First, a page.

D. Lairon and R. P. Pianeils, INSERM, France
Dietary patterns, for about 150 000 years, have reflected a hunter-gatherer way of life that merely sustained scarce human populations of Homo sapiens. Depending on the seasons, there might be predominance of either animal or plant foods, with consequently large seasonal variations in nutrient intakes (Cordain et al., 2000). Although it is difficult to get exact figures, it is estimated that fat intake was low, while carbohydrate and protein intakes were high in the Palaeolithic stone age. This primitive lifestyle has been significantly modified by the intensification of agriculture that progressively spread out over the world and permitted a huge increase in population. From 10 000 BC to the last century, nutrient intakes changed and worldwide figures currently estimate ranges of intakes to be 10-17% of energy for protein, 40-60% of energy for carbohydrate and 20-50% of energy for fat.
During the last century, new techniques for the production of food facilitated an exponential increase in population and the lengthening of average lifespan. However, this improvement in food availability, along with changes in lifestyles toward less physical activity, but perhaps with more 'stress', was also accompanied by substantial changes in dietary patterns. Indeed, at least in industrialized countries, energy intake increased, and the contribution of dietary fat (40-50% energy), especially saturated fatty acids, became more and more important. At the same time, the prevalence of metabolic diseases (obesity, metabolic syndrome, diabetes and subsequently cardiovascular diseases) dramatically increased. Because of the economic costs of these conditions, we have been driven to ask whether changes in diets, and dietary fat more particularly, could, at least in part, be responsible for this significant rise in metabolic diseases.
Almost all metabolic diseases involve serious disturbances in lipid metabolism, and a wealth of epidemiologic studies have identified alterations in plasma lipid levels as major risk markers for cardiovascular diseases (CVD) as well as type 2 diabetes or obesity. This observed correlation between plasma lipid alterations and chronic diseases has raised the question of the role played by dietary fat in their genesis, and it is now usual to recommend dietary measures to reduce the prevalence of such diseases. Nevertheless, the use of diet to reduce risk of chronic disease raises a number of important questions, since most studies have shown that the responsiveness to diets is a complex process, dependent on both individual (genetic) features and interactions between nutrients.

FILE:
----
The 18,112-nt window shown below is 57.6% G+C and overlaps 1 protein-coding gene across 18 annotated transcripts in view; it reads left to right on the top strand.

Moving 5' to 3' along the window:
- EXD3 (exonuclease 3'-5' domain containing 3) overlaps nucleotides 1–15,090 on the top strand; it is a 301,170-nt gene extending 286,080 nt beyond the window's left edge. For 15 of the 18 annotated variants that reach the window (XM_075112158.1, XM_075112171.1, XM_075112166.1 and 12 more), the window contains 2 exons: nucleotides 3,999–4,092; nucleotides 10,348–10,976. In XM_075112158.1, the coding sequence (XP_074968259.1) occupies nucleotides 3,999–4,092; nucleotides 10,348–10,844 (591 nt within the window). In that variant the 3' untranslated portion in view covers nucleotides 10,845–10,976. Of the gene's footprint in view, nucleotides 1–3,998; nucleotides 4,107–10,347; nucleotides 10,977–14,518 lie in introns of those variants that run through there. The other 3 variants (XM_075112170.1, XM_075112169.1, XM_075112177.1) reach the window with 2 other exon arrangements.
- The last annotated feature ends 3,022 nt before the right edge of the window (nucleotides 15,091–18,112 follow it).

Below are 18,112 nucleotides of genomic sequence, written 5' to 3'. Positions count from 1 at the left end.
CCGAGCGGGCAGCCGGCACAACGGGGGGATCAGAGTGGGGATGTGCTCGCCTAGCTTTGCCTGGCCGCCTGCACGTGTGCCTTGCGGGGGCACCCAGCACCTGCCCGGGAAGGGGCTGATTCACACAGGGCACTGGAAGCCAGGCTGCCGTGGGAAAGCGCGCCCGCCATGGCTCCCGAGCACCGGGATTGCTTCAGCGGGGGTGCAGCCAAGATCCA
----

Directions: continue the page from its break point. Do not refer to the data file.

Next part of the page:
Responsiveness to a change in dietary pattern depends on the activity of several proteins, all intricately involved in complex metabolic pathways. We know that, though all human beings belong to the same species, Homo sapiens sapiens, minor alterations in gene structures could be responsible for determining differences between subjects. Indeed, every gene encoding a protein involved in response to diets can be polymorphic, the product of a given allele acting differently from the product of another allele. The overall response resulting from the addition of these slight differences may lead to an important variability from subject to subject, which is particularly well demonstrated during intervention studies. In such studies, for an identical change in diet, a majority of subjects (the responders) display a large modification of a parameter, while a minority of subjects (the non-responders) do not exhibit any marked change or may even modify this parameter in the opposite direction. However, the same modification of the diet would lead to a different response pattern when another parameter is studied.
To date gene-diet interaction studies are aimed at associating with each of these groups, responders or non-responders, a significant distribution of allelic variants in candidate gene locus. In most cases these candidate genes will be those encoding apolipoproteins and enzymes involved in lipid metabolism, those involved in lipid signalling and those coding for the transcriptional factors controlling the expression of enzymes, receptors, apolipoproteins, etc., involved in regulating lipid metabolism. Over time, several single nucleotide polymorphisms (SNPs) have been identified and associated with particular responses to changes in nutrients or in dietary patterns.
Nowadays, in light of the Human Genome Project, a wealth of genetic data is being generated, thanks to new methodological tools allowing easy and cost-sensitive determination of a large number of gene polymorphisms. In addition, owing to the development of informatics tools, these data can be more and more easily connected to physiological information. This opens a new era where studies dedicated to interactions between diets; metabolic parameters, disease risk factors and gene polymorphisms can be carried out on small or large groups of healthy subjects or patients.
In this chapter, we will first review the available literature data discussing some polymorphisms of selected key proteins involved in lipid and lipoprotein metabolism. We will describe successively their responsiveness to dietary fatty acids, then to dietary cholesterol and finally the metabolic syndrome. We shall then focus on the mechanisms of regulation of gene expression by fat, a process that involves, for a large part, nuclear receptors. This extensively studied gene family of transcription factors provides a heuristic paradigm of regulation of gene expression. Finally, we will suggest what can be deduced currently from these studies in terms of 'optimal' dietary fat and possible ways toward a better knowledge of diet-genetic background interactions.
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